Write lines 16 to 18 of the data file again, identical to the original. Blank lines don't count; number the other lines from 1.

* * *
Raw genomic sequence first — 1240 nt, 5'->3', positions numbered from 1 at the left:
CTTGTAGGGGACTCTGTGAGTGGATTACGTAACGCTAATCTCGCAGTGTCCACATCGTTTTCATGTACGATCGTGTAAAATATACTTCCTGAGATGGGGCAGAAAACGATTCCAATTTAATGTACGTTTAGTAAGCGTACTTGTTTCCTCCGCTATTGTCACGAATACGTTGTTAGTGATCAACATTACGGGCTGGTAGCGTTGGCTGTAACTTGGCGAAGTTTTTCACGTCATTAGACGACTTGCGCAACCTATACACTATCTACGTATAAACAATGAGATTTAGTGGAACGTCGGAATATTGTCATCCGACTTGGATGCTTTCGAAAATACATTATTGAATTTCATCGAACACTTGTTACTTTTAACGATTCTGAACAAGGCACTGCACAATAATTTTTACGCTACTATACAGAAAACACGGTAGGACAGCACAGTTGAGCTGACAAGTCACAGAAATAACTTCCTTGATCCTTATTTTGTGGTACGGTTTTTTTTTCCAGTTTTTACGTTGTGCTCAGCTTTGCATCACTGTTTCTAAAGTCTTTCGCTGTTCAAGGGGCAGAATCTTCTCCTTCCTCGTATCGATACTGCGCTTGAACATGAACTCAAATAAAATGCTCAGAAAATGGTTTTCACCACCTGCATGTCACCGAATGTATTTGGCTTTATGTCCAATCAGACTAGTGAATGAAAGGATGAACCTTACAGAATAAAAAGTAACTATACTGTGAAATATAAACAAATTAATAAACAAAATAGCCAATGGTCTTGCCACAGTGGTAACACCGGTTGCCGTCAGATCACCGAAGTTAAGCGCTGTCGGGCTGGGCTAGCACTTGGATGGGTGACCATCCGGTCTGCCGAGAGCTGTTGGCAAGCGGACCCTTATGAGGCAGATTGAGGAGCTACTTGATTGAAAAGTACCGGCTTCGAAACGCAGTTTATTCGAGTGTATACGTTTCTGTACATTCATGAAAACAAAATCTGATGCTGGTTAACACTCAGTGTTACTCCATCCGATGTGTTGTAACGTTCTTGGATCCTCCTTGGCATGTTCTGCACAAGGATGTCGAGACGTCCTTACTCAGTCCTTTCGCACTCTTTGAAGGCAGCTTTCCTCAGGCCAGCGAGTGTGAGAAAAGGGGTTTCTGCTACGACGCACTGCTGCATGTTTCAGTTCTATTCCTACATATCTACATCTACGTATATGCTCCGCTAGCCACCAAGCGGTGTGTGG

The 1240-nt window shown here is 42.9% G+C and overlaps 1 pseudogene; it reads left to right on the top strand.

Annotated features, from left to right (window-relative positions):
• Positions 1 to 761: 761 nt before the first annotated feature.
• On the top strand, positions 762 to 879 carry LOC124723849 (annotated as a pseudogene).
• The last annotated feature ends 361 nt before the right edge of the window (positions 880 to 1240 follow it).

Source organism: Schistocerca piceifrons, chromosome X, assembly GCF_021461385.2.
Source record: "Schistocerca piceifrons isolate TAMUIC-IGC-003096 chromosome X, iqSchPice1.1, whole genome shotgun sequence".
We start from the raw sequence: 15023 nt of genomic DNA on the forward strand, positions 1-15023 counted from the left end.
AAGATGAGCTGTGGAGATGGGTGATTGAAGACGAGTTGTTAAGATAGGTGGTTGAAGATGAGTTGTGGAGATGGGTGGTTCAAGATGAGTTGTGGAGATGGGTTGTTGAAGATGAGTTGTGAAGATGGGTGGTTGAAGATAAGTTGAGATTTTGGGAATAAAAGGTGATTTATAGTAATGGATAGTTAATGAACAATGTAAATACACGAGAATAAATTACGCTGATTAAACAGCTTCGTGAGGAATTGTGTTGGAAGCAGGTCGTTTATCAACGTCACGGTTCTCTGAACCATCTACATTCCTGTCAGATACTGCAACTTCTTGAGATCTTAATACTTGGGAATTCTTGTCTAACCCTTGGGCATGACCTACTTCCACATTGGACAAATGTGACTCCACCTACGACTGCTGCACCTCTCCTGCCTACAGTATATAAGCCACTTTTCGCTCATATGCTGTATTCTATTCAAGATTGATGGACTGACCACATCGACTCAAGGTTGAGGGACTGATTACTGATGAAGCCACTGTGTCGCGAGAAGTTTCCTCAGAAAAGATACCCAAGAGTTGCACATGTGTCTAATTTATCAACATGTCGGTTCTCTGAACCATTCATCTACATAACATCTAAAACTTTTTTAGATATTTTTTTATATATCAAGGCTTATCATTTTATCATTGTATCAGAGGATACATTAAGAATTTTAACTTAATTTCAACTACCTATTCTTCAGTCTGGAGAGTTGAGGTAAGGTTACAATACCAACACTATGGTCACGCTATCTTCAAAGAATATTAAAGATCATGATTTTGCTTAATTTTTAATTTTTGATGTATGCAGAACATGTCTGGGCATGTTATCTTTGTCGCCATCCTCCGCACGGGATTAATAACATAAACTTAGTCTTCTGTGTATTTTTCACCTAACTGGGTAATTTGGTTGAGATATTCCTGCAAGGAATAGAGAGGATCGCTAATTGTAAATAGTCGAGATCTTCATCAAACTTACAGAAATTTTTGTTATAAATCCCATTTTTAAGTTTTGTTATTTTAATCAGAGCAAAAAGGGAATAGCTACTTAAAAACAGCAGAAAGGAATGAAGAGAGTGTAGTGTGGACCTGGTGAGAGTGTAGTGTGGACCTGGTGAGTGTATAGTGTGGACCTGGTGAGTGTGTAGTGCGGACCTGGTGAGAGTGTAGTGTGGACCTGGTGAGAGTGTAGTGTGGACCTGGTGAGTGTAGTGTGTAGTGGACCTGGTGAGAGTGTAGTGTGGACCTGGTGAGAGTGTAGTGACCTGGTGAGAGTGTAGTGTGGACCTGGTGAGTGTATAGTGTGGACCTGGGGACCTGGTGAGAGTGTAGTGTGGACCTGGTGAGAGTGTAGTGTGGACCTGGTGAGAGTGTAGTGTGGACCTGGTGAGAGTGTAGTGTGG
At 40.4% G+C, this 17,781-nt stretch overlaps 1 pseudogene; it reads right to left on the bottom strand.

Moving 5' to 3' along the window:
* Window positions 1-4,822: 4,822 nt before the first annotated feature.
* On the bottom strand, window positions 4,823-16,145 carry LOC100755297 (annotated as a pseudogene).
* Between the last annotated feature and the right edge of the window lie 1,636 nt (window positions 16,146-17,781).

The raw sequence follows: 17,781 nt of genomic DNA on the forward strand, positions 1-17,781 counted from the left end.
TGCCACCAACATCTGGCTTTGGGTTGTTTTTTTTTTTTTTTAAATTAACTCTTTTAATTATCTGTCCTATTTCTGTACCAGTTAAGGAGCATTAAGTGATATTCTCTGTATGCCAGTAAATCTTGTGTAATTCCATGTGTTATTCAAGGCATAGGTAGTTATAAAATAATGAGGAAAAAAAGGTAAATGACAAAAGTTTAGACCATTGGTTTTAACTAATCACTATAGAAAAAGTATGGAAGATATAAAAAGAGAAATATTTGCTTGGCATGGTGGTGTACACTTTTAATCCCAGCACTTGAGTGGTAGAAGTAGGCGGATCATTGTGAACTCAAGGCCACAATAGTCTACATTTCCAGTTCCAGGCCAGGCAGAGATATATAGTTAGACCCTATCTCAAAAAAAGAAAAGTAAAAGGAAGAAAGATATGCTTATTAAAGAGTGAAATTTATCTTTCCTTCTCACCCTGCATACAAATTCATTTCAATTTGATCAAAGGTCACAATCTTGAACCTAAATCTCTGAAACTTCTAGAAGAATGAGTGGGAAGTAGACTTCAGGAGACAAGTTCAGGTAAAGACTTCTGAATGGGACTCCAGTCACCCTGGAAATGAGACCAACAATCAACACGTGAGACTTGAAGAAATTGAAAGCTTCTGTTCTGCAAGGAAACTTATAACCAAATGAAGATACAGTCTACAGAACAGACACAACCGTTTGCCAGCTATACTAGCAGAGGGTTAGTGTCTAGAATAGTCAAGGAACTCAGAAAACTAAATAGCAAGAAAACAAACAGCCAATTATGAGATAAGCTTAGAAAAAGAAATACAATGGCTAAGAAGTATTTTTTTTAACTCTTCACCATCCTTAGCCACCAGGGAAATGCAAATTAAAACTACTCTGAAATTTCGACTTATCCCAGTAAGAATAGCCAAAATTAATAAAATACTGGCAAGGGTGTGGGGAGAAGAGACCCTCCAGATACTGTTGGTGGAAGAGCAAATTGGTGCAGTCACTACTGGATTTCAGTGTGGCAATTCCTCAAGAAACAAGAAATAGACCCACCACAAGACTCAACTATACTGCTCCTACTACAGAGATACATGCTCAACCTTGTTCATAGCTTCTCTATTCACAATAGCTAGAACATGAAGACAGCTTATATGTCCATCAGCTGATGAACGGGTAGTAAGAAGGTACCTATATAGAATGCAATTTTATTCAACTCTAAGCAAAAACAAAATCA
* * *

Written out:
* Between the last annotated feature and the right edge of the window lie 1,636 nt (window positions 16,146-17,781).

The raw sequence follows: 17,781 nt of genomic DNA on the forward strand, positions 1-17,781 counted from the left end.
TGCCACCAACATCTGGCTTTGGGTTGTTTTTTTTTTTTTTTAAATTAACTCTTTTAATTATCTGTCCTATTTCTGTACCAGTTAAGGAGCATTAAGTGATATTCTCTGTATGCCAGTAAATCTTGTGTAATTCCATGTGTTATTCAAGGCATAGGTAGTTATAAAATAATGAGGAAAAAAAGGTAAATGACAAAAGTTTAGACCATTGGTTTTAACTAATCACTATAGAAAAAGTATGGAAGATATAAAAAGAGAAATATTTGCTTGGCATGGTGGTGTACACTTTTAATCCCAGCACTTGAGTGGTAGAAGTAGGCGGATCATTGTGAACTCAAGGCCACAATAGTCTACATTTCCAGTTCCAGGCCAGGCAGAGATATATAGTTAGACCCTATCTCAAAAAAAGAAAAGTAAAAGGAAGAAAGATATGCTTATTAAAGAGTGAAATTTATCTTTCCTTCTCACCCTGCATACAAATTCATTTCAATTTGATCAAAGGTCACAATCTTGAACCTAAATCTCTGAAACTTCTAGAAGAATGAGTGGGAAGTAGACTTCAGGAGACAAGTTCAGGTAAAGACTTCTGAATGGGACTCCAGTCACCCTGGAAATGAGACCAACAATCAACACGTGAGACTTGAAGAAATTGAAAGCTTCTGTTCTGCAAGGAAACTTATAACCAAATGAAGATACAGTCTACAGAACAGACACAACCGTTTGCCAGCTATACTAGCAGAGGGTTAGTGTCTAGAATAGTCAAGGAACTCAGAAAACTAAATAGCAAGAAAACAAACAGCCAATTATGAGATAAGCTTAGAAAAAGAAATACAATGGCTAAGAAGTATTTTTTTTAACTCTTCACCATCCTTAGCCACCAGGGAAATGCAAATTAAAACTACTCTGAAATTTCGACTTATCCCAGTAAGAATAGCCAAAATTAATAAAATACTGGCAAGGGTGTGGGGAGAAGAGACCCTCCAGATACTGTTGGTGGAAGAGCAAATTGGTGCAGTCACTACTGGATTTCAGTGTGGCAATTCCTCAAGAAACAAGAAATAGACCCACCACAAGACTCAACTATACTGCTCCTACTACAGAGATACATGCTCAACCTTGTTCATAGCTTCTCTATTCACAATAGCTAGAACATGAAGACAGCTTATATGTCCATCAGCTGATGAACGGGTAGTAAGAAGGTACCTATATAGAATGCAATTTTATTCAACTCTAAGCAAAAACAAAATCA